I personally have a few publications of my own, and I also write for other publications. I especially recommend new writers to join some big pubs (short for publications because it takes too long to type it and I’m lazy…) Because bigger pubs have a lot of followers, new writers, with little to no followers, can ride on their coattails and get their stories in front of many more readers compared to publishing on their profile only.
For example, even though I’ve been on Medium since 2017, I only started taking the platform seriously in June 2022. I don’t have that many followers (compared to more successful writers.) But, when I publish my stories in bigger pubs, I get a lot more views and make way more money. For example, here’s a story I published in Better Marketing—one of the biggest business and marketing pubs.
As you can see above, that story (published in Better Marketing) has over 3k views and more than $160 in earnings. It’s much more than what I make when I publish stories on my profile.
And because many more people see and read your stories on bigger pubs, you also get followers more easily (which is how you grow your views and reads over time, even if you publish on your profile.)
And here’s the final catch: Writers need to join the Partner Program to start making money, and Medium requires writers to have at least 100 followers to even apply for the program. So yeah, big pubs can definitely help you get to that number faster .
To add your story to a publication:
- First, you’ll need to decide which pubs you want to join. You can join multiple pubs. Do a bit of research. Become a paid Medium member so you can start reading paywalled stories. See which pubs fit the kind of stories you wish to write about.
- Second, you’ll need to be added to a pub as a writer. Each publication has its own set of rules for how to join, so read those guidelines carefully. Usually, you’ll find a tab that says “submission” or “write for us” or something similar towards the top of the pub, in the pub’s menu. For example, here’s what it looks like on Better Marketing (it has a tab called “Write for us.”) ↓
- Third, submit your story to a pub. Most pubs require that you add a story as a draft as opposed to a previously published story. Make sure the story is completely written and edited before adding it to a pub. When that’s done, click the three dots at the top of the editor window, then click “Add to publication.” This will show a list of all the pubs you’re a part of. Click the one you wish to submit your story to. And then click “Submit” and follow the prompts.
- And finally, wait! Sucks, I know. When you publish a story on your profile (or on a pub you own), you can publish it right away. But the downside of submitting to a pub owned by somebody else is the wait. Because you see, when you submit a story, a human editor of that pub will need to approve it and then publish it. This can take anywhere from a few hours to a few days (in rarer cases, a few weeks!!!) But that’s the price you pay for more eyeballs, reads, followers, and eventually, more money.
Every day (more like every few minutes) Medium updates its “Stats” page to show how many people are seeing your stories, how many are reading them, and a bunch of other analytics. Get yourself acquainted with this page, check often to see how you’re performing, which stories are doing better than others, etc.
Understanding your stats is crucial for all bloggers on all platforms, and Medium is no different.
You can access your stats page by clicking your profile photo and then clicking “Stats” from the dropdown.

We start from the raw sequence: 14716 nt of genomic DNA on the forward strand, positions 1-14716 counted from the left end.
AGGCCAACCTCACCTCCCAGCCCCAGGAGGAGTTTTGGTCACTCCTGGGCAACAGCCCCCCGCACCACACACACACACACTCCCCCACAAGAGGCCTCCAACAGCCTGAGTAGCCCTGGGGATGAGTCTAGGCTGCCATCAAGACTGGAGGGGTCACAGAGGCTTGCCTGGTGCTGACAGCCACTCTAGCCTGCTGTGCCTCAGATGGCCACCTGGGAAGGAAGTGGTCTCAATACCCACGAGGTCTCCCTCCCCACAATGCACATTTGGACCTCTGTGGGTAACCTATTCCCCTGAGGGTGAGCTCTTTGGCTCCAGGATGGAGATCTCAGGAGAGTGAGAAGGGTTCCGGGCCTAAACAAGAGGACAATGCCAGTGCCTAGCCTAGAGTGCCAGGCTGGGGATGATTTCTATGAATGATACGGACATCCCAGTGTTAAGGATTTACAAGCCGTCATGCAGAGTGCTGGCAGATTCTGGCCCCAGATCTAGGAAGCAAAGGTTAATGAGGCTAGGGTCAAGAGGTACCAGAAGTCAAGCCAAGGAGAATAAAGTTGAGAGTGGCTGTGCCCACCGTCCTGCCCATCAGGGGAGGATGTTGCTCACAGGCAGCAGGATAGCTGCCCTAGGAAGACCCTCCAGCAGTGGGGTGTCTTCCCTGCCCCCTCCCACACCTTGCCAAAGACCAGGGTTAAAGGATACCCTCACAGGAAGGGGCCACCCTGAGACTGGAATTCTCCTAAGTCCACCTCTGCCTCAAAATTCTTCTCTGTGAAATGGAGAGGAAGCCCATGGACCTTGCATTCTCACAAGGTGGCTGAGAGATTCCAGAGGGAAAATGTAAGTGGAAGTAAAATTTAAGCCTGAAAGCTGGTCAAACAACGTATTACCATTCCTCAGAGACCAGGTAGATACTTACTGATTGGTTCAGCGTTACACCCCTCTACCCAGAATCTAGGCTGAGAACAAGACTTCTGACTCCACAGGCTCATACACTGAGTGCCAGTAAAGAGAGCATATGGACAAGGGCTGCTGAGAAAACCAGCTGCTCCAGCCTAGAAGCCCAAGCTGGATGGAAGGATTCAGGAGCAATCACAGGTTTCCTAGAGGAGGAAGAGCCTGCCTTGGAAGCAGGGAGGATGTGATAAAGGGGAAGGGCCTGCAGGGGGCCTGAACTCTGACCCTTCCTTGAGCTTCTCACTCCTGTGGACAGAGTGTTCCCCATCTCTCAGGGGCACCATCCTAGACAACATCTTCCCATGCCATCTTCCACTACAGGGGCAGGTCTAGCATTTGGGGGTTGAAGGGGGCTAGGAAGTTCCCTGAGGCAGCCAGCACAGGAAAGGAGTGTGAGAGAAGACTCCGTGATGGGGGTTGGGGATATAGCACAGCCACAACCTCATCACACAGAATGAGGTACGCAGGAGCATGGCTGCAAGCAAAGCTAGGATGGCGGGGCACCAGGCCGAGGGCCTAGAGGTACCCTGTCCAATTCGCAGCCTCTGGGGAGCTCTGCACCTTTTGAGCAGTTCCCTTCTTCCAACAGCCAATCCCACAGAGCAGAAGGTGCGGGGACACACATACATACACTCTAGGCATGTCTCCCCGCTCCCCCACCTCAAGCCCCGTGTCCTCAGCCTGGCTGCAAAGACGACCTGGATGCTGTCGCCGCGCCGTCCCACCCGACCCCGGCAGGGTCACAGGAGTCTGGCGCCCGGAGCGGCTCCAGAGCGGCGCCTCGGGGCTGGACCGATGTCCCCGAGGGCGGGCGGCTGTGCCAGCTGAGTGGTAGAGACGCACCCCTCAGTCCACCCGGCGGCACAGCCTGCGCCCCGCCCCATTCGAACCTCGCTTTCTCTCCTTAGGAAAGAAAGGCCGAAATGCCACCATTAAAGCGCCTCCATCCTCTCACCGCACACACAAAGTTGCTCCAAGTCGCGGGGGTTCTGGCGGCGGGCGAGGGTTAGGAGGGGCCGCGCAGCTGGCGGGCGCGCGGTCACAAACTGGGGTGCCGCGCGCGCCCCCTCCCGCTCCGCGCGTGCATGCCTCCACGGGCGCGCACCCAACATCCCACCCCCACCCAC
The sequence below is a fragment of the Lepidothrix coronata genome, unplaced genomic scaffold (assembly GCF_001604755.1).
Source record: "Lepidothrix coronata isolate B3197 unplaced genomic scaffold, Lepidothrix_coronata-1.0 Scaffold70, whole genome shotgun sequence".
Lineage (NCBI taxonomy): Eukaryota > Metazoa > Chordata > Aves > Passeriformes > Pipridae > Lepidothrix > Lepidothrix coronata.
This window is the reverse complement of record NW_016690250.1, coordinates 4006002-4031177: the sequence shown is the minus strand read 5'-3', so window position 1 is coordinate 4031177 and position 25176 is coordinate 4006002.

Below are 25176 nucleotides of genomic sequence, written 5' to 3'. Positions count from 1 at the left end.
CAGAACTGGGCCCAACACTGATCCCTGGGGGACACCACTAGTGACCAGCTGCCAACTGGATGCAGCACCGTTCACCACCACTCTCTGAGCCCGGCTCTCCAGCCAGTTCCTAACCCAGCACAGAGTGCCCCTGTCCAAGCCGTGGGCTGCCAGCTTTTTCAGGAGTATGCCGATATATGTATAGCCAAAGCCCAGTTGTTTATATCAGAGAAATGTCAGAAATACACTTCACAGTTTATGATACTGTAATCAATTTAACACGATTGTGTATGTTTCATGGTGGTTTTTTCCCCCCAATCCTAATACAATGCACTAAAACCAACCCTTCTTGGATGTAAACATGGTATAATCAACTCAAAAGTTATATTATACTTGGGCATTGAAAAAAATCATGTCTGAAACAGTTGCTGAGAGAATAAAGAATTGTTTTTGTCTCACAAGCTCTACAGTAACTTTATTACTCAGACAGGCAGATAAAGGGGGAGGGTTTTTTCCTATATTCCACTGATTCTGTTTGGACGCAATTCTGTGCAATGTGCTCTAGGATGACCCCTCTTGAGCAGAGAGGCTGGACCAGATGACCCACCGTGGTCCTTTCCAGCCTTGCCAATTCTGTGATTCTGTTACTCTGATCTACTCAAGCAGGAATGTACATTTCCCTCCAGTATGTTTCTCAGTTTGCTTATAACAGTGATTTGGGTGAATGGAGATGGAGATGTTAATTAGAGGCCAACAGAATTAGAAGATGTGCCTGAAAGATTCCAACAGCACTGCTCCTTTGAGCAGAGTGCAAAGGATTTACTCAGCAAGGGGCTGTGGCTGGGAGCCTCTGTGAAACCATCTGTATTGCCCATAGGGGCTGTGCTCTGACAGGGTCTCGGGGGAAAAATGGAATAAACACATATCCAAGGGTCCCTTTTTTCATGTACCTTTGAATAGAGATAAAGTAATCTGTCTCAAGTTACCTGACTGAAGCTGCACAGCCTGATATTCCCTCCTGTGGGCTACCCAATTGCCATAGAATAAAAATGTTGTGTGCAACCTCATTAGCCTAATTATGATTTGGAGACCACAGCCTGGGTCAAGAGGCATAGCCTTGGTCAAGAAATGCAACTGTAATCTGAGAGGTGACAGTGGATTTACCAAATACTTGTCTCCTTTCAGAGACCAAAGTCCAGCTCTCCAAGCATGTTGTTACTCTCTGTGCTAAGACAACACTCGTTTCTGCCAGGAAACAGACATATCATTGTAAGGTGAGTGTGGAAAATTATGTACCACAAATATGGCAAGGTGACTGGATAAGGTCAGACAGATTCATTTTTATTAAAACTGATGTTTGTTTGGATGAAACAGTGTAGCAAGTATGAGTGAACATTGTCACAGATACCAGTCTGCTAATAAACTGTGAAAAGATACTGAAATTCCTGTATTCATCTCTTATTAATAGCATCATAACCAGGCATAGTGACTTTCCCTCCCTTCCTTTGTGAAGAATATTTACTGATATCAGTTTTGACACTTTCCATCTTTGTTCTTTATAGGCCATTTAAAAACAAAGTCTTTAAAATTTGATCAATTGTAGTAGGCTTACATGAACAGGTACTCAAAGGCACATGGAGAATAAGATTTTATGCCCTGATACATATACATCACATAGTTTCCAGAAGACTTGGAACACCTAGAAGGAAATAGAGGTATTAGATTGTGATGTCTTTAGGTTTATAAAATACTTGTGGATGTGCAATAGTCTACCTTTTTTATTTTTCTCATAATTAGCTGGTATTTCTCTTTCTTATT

From this stats page, you’ll have access to another page called “Audience stats.” It shows up as a button towards the top of the main stats page. That page gives you info on monthly follower gains, subscriber gains, and referred member gains.
Partner Program (Earnings)
Every night, around midnight-ish, give or take some, Medium updates your Partner Program earnings (assuming you’ve joined the program already.)
It shows earnings from individual stories, earnings from referred members, and total earnings. Just like your stats, you should check this info on a regular basis as well.
To see your earnings, once again, click your profile photo, then choose “Partner Program” from the dropdown.
If a writer shares a lot of stories in a particular niche, depending on the topic, Medium may grant them a “Top writer” status on that particular topic. You’ll know if you’re a top writer by going to your “About” page and scrolling down to where it shows how many followers you have and how many you’re following. The top writer status will show right above that info. FYI, you can be a top writer in multiple topics.
In the image above, you can see one of my favorite writer’s (Clive Thompson) “about” page. He’s a top writer for multiple topics, including History, Writing, Technology, Art, and more. (He is proof that you don’t “have-to” pick a single niche on Medium.)
Top writer status depends on which tags you use in your stories, FYI. So, for example, if I use the tag “Writing” a lot of my stories, and these stories are popular with readers, then I may become a top writer in “Writing.”
Republishing with canonical links
One thing I do is republish some of my blog posts (from this blog) to Medium. But because they’re originally written for this blog, I want search engines to prioritize my content here on thesideblogger.com and not repurposed stories on Medium.
Enter: canonical links.
Canonical link: This link is added as a rel-tag [rel=”canonical” href=”#”]. It tells search engines that in the event that very similar or duplicate content exists on the internet, search engines should rank the canonical link and not the others.
Most platforms these days automatically add a canonical link to itself after publishing. WordPress does it. Medium does it too. So, when you republish your WordPress content on Medium, you don’t want search engines to start ranking your Medium story over your WordPress post (at least, I’d assume that is the case for most people.)